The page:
A Joy That Leaps Within Us

Christmas lights at Brookgreen Gardens, South Carolina

We’re especially drawn by the tender joy and companionship in that part of the Christmas story where Mary visits her older relative Elizabeth and is greeted with these words, “Blessed are you among women and blessed is the child you are carrying.” Elizabeth adds, “As soon as I heard you greeting, the baby in my womb leaped for joy” (Luke 1: 41-44). We know so well the story of their shared lives—of how Elizabeth’s child John would eventually pave the way for the coming of Mary’s child Jesus who would be proclaimed as the Messiah.

Mennonite pastor Isaac Villegas writes, “The Christmas story begins with joy—visceral joy, ecstatic joy, a joy that moves through the characters’ bodies, drawing their lives together.” But it doesn’t stop there. He reminds us that we’re included in the story. “This is also our story, of you and me and the life we share. We’ve been brought together because of the joy of the gospel—a joy that leaps within us, stretching us toward one another, the ecstasy of shared life, fellowship through Christ, community in the Holy Spirit” (The Mennonite, Dec. 2015: 8).

Elizabeth’s heartwarming greeting elicits Mary’s song praising God and reveling in the way God is turning our world upside down. Lauren Winner says she once read Mary’s song on a park bench at a jazz festival and this prompted the recognition that it’s like jazz.  A jazz “musician takes what she knows of scales and modes and the melodic theme and creates something new—in response to what the other members of the band are doing, or even in response to some random ambient noise” (The Christian Century, Dec. 9, 2015: 21).

The genius of jazz lies in improvisation. As Mary responds to what God is doing she latches onto the example of Hannah’s response to God’s gift-pregnancy of the child who would become the prophet Samuel. We can easily recognize how Mary improvises Hannah’s song. “My heart exults in the Lord,” Hannah sings. She also rejoices in how God inverts the social order, “He raises up the poor from the dust; He lifts the needy from the ash heap, to make them sit with princes” (I Samuel 2: 1-10).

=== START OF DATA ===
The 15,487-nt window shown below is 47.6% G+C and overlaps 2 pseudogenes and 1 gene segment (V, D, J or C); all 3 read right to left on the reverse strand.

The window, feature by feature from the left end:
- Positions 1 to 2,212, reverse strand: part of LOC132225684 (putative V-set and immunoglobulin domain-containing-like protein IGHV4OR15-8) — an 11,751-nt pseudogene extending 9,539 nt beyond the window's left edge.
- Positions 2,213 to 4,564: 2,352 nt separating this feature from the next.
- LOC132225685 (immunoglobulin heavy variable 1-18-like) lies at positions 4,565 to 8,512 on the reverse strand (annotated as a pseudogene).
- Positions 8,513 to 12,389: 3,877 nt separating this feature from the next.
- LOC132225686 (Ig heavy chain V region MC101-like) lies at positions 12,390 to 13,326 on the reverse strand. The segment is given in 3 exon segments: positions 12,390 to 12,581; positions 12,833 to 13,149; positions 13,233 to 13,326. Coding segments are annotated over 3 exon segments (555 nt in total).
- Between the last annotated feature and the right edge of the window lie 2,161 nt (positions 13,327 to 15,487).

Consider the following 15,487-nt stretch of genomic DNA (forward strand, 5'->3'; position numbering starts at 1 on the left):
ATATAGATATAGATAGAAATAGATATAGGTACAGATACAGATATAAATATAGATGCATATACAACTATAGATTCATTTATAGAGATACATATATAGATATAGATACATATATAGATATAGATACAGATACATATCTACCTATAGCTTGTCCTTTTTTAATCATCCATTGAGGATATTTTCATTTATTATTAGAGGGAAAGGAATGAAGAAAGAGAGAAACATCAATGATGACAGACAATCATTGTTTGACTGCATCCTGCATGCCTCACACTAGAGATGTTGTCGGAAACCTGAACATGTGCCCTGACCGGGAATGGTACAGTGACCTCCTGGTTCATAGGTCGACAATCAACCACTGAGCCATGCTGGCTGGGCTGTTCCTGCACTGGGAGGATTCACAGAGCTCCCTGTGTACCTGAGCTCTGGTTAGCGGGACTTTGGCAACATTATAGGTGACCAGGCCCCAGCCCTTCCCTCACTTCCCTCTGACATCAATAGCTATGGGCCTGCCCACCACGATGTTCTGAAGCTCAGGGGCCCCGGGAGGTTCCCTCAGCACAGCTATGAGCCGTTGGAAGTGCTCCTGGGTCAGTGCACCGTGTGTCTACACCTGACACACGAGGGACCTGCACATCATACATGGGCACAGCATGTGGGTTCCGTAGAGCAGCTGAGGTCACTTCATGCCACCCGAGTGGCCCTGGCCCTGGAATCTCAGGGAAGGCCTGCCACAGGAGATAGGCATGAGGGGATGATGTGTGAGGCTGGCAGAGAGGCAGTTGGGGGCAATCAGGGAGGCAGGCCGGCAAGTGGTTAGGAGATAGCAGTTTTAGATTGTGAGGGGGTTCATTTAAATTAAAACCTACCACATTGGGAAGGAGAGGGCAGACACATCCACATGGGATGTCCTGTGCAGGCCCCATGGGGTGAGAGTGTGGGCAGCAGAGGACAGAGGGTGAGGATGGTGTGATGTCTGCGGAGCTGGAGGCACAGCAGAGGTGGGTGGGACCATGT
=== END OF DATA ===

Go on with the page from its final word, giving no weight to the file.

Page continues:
But Hannah isn’t making up her song on the spot either. She’s drawing on the yet older song that Moses’ sister Miriam sang after God provided a way for the former Hebrew slaves and to cross the Red Sea and delivered them from Pharaoh’s powerful pursuing army.

Jazz moves, swings, and improvises by working with a common theme in response to a new situation. That’s what these three women in the Bible are doing. We can draw inspiration from them and do likewise in response to the challenges and opportunities of our time. As a people of faith, how do we improvise and swing in our present, ever-changing American social and spiritual landscape?

Lauren Winner writes, “In response to these changes, the thing to do is not to despair; nor is it to invent from whole cloth. The things to do, rather is to invent from the cords we have. Pianist Frank Barrett says that ‘the best jazz is always on the verge of falling apart.’ This is true of churches, too. The best church is always on the verge of falling apart—and life with God has always involved making new combinations from the essential practices of our faith” (The Christian Century, Dec. 9, 2015: 21).

Finding Healing in Tragedy